Course: The History of Early Modern Science

« Back
Course title The History of Early Modern Science
Course code KFI/DVND
Organizational form of instruction Lecture
Level of course Doctoral
Year of study not specified
Semester Winter and summer
Number of ECTS credits 5
Language of instruction Czech
Status of course Compulsory-optional
Form of instruction Face-to-face
Work placements This is not an internship
Recommended optional programme components None
Lecturer(s)
  • Špelda Daniel, Doc. PhDr. Ph.D.
  • Havlík Vladimír, PhDr. CSc.
  • Demjančuk Nikolaj, Doc. PhDr. CSc.
Course content
Occult Sciences in the Renaissance; medicine (Paracelsus, Harvey and his predecessors); astronomy (Copernicus, Brahe, Kepler, Galileo); physics (Galileo, Newton); theories of the Earth (Burnet, Whiston, Buffon, Kant); natural history (Gesner, Aldrovandi, Linné, Buffon); religion and science (heliocentrisms, natural theology); new scientific instruments (telescope, microscope etc.); experimental approaches; empirical methodology; scientific institutions; social environment of science. Topics for exam: 1. The Renaissance alchemy and magic 2. The Renaissance astrology and medicine 3. The Renaissance astronomy (Copernicus, Tycho Brahe etc.) 4. The Renaissance natural history (Gesner, Aldrovandi) 5. Early modern medicine (Colombo, Harvey etc.) 6. Early modern astronomy (Kepler, Galileo, Newton) 7. Early modern physics (Galileo, Descartes, Newton) 8. Early modern theory of Earth (Burnet, Whiston etc.) 9. Early modern and Enlightenment natural history (Ray, Linné, Buffon) 10. Religion and science (heliocentrism; natural theology; Weber-Harrison's hypothesis) 11. Theories of the Earth in the Enlightenment - the beginnings of evolutionism (Linné, Buffon etc.) 12. New scientific instruments: their origin and use (the telescope, the microscope, the air-pump, the barometer, the thermometer) 13. Methodology of early modern science (experiments, hypotheses, empirism, facts, observations) 14. Social envinronment of science (scientific societies and their work; social status of sciences; the system of patronage; social tasks of science - supposed and real)

Learning activities and teaching methods
Lecture supplemented with a discussion, Group discussion, Self-study of literature
  • Contact hours - 26 hours per semester
  • Individual project (40) - 40 hours per semester
  • Preparation for an examination (30-60) - 64 hours per semester
prerequisite
professional knowledge
Course requires no special prior knowledge and skills.
learning outcomes
Upon successful completion of this course, students will be able to define and describe the history of main scientific disciplines of the Renaissance, 17th century, and the Enlightenment. They distinguish individual theories, they explain origins of inventions and findings and they clarify relationship of inventions and findings to the intellectual, social and cultural context of the period. Further, students relate individual scientific, philosophical, religious, cultural and social attitudes and ideas of the period. They analyze and compare scientific theories and ideals on the basis of their lecture of primary and secondary literature. Owing to that lecture they further differentiate and formulate presuppositions and consequences of scientific ideas in the periods of Renaissance, early modern age and the Enlightenment and they summarize and evaluate their meaning for the history of the European culture.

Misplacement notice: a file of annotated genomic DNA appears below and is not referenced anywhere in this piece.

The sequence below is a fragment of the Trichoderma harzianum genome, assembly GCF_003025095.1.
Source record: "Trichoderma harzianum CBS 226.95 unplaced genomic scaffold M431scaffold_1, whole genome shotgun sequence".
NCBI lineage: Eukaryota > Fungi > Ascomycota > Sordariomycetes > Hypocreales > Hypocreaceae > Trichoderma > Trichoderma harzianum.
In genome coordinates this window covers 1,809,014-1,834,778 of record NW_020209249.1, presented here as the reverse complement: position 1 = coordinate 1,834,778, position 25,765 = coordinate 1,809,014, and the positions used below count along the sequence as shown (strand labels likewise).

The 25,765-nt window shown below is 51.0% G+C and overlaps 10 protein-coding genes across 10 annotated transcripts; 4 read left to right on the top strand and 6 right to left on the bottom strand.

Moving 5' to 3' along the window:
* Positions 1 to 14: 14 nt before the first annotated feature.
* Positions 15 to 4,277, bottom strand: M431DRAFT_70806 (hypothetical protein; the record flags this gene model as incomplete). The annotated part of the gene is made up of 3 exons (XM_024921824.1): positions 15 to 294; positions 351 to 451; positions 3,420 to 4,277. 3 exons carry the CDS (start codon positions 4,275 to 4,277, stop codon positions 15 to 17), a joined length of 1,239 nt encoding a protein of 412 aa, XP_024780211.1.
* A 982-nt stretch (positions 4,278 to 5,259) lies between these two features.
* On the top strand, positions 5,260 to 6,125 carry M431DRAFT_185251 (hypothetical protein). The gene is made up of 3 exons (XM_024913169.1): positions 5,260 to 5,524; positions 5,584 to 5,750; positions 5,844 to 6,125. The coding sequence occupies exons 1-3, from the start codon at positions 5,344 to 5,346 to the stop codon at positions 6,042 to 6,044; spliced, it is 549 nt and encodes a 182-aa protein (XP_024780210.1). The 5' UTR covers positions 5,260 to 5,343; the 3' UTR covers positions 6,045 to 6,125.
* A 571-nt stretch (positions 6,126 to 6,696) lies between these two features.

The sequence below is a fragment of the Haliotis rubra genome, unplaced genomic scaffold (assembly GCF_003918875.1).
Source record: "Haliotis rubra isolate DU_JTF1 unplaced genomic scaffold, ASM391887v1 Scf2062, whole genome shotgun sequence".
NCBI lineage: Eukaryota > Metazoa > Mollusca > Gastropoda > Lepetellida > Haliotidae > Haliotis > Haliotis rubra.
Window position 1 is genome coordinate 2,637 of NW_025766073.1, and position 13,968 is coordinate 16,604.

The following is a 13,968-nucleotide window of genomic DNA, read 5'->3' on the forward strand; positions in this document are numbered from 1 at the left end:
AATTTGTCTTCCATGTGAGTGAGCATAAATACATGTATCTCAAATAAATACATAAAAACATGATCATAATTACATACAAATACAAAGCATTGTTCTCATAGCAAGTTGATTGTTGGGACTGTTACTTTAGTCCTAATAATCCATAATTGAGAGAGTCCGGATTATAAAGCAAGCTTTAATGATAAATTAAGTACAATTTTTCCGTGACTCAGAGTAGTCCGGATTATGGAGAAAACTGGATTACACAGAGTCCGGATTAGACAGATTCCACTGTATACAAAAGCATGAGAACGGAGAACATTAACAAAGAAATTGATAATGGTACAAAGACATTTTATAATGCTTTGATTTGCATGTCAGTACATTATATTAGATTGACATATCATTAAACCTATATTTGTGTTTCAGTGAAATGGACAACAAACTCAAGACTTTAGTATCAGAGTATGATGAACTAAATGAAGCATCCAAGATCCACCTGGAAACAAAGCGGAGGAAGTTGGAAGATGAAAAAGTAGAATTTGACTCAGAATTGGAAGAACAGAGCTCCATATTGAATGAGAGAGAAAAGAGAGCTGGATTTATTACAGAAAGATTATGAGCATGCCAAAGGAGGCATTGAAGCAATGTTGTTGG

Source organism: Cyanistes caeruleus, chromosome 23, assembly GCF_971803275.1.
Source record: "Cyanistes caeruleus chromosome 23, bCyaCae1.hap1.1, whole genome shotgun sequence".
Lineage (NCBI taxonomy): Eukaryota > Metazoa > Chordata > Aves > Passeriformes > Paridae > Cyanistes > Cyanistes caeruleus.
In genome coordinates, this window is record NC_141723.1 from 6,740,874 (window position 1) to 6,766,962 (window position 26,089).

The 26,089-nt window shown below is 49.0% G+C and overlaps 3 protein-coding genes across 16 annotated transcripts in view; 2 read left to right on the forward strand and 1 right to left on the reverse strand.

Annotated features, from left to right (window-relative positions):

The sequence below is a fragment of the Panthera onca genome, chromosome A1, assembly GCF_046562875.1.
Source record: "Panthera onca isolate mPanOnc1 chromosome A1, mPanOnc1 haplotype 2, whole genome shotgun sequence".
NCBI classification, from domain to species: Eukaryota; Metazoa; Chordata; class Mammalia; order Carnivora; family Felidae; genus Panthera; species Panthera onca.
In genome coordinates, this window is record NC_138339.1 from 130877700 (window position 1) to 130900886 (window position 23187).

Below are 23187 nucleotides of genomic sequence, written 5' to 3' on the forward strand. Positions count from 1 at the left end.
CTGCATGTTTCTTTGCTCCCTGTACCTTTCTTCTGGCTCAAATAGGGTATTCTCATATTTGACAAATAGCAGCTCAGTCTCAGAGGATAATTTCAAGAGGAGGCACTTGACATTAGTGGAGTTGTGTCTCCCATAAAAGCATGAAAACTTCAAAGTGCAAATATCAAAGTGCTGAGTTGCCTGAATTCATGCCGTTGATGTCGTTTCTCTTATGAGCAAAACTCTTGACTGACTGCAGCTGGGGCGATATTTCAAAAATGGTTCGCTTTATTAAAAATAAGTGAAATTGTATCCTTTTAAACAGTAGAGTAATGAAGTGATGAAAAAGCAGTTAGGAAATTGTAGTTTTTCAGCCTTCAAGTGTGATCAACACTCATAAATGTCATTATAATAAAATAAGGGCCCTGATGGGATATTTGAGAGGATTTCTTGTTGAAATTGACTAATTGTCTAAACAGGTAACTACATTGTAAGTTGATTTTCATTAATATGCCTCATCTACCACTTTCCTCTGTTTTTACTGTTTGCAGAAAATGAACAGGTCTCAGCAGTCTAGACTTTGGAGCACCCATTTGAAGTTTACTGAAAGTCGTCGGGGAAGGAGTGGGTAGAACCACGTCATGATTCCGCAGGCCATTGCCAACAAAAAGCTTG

teaching methods
Lecture supplemented with a discussion
Group discussion
Self-study of literature
assessment methods
Oral exam
Recommended literature
  • Daston, L. - Park, K. The Cambridge History of Science. Vol. 3 Early Modern Science. Cambridge, 2006.
  • Dear, Peter. Revolutionizing the sciences : European knowledge and its ambitions, 1500-1700. 2nd ed. Princeton : Princeton University Press, 2009. ISBN 978-0-691-14206-7.
  • Horský, Zdeněk; Lelková, Iva. Koperník a české země : soubor studií o renesanční kosmologii a nové vědě. Červený Kostelec : Pavel Mervart, 2011. ISBN 978-80-87378-87-8.
  • Jacob, J. R. The Scientific Revolution. Aspiration and Achievements. 1500-1700. New York, 1998.
  • Koyré, A. Od uzavřeného světa k nekonečnému vesmíru. Praha, 2004.
  • Kraus, I. Fyzika od Thaléta k Newtonovi - Kapitoly z dějin fyziky.. Praha, 2007.
  • Lindberg, David C.; Westman, Robert S. Reappraisals of the scientific revolution. 1st pub. Cambridge : Cambridge University Press, 1990. ISBN 0-521-34804-8.
  • Mazauric, Simone. Histoire des sciences a la epoque moderne. Paris, 2009.
  • Osler, Margaret J. Rethinking the scientific revolution. 1st pub. Cambridge : Cambridge University Press, 2000. ISBN 0-521-66790-9.
  • Porter, R. The Cambridge History of Science. Vol. 4 Eighteenth-Century Science. Cambridge, 2003.
  • Porter, Roy. Největší dobrodiní lidstva : historie medicíny od starověku po současnost. V českém jazyce vyd. 1. Praha : Prostor, 2001. ISBN 80-7260-052-4.
  • Priesner, Claus; Figala, Karin. Lexikon alchymie a hermetických věd. Vyd. 1. Praha : Vyšehrad, 2006. ISBN 80-7021-815-0.
  • Shapin, Steven. The scientific revolution. Chicago : University of Chicago Press, 1996. ISBN 0-226-75021-3.


Study plans that include the course
Faculty Study plan (Version) Branch of study Category Recommended year of study Recommended semester
Faculty of Philosophy and Arts Theory and History of Science and Technology (11-1,2,3,4) Philosophy, theology 1 -
Faculty of Philosophy and Arts Theory and History of Science and Technology (11-1,2,3,4) Philosophy, theology 1 -